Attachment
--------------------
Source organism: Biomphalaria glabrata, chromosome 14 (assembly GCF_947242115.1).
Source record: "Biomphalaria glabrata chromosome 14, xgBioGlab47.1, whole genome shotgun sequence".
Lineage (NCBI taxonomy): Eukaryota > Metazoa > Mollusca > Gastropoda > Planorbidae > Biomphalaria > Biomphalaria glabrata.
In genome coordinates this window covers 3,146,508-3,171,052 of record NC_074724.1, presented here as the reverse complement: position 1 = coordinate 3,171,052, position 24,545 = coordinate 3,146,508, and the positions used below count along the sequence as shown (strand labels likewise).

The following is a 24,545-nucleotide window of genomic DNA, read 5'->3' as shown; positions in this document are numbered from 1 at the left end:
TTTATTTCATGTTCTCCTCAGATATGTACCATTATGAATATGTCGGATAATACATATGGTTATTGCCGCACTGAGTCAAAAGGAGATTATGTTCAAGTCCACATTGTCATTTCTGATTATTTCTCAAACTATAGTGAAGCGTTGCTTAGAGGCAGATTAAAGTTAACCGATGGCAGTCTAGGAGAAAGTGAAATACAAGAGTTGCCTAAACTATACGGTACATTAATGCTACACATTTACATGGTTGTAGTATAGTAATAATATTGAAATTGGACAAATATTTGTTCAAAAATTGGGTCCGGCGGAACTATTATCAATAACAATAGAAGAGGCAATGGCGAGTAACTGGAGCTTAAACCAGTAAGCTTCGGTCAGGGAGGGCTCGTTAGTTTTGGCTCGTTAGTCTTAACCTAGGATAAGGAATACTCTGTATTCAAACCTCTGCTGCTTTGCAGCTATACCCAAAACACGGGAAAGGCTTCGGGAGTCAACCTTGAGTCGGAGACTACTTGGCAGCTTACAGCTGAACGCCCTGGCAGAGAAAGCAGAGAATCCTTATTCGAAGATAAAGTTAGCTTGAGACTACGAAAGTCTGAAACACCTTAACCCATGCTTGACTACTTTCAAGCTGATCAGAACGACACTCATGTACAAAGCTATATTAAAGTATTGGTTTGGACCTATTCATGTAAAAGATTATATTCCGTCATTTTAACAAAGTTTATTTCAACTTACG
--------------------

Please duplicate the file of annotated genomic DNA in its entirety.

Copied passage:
Source organism: Biomphalaria glabrata, chromosome 14 (assembly GCF_947242115.1).
Source record: "Biomphalaria glabrata chromosome 14, xgBioGlab47.1, whole genome shotgun sequence".
Lineage (NCBI taxonomy): Eukaryota > Metazoa > Mollusca > Gastropoda > Planorbidae > Biomphalaria > Biomphalaria glabrata.
In genome coordinates this window covers 3,146,508-3,171,052 of record NC_074724.1, presented here as the reverse complement: position 1 = coordinate 3,171,052, position 24,545 = coordinate 3,146,508, and the positions used below count along the sequence as shown (strand labels likewise).

The following is a 24,545-nucleotide window of genomic DNA, read 5'->3' as shown; positions in this document are numbered from 1 at the left end:
TTTATTTCATGTTCTCCTCAGATATGTACCATTATGAATATGTCGGATAATACATATGGTTATTGCCGCACTGAGTCAAAAGGAGATTATGTTCAAGTCCACATTGTCATTTCTGATTATTTCTCAAACTATAGTGAAGCGTTGCTTAGAGGCAGATTAAAGTTAACCGATGGCAGTCTAGGAGAAAGTGAAATACAAGAGTTGCCTAAACTATACGGTACATTAATGCTACACATTTACATGGTTGTAGTATAGTAATAATATTGAAATTGGACAAATATTTGTTCAAAAATTGGGTCCGGCGGAACTATTATCAATAACAATAGAAGAGGCAATGGCGAGTAACTGGAGCTTAAACCAGTAAGCTTCGGTCAGGGAGGGCTCGTTAGTTTTGGCTCGTTAGTCTTAACCTAGGATAAGGAATACTCTGTATTCAAACCTCTGCTGCTTTGCAGCTATACCCAAAACACGGGAAAGGCTTCGGGAGTCAACCTTGAGTCGGAGACTACTTGGCAGCTTACAGCTGAACGCCCTGGCAGAGAAAGCAGAGAATCCTTATTCGAAGATAAAGTTAGCTTGAGACTACGAAAGTCTGAAACACCTTAACCCATGCTTGACTACTTTCAAGCTGATCAGAACGACACTCATGTACAAAGCTATATTAAAGTATTGGTTTGGACCTATTCATGTAAAAGATTATATTCCGTCATTTTAACAAAGTTTATTTCAACTTACG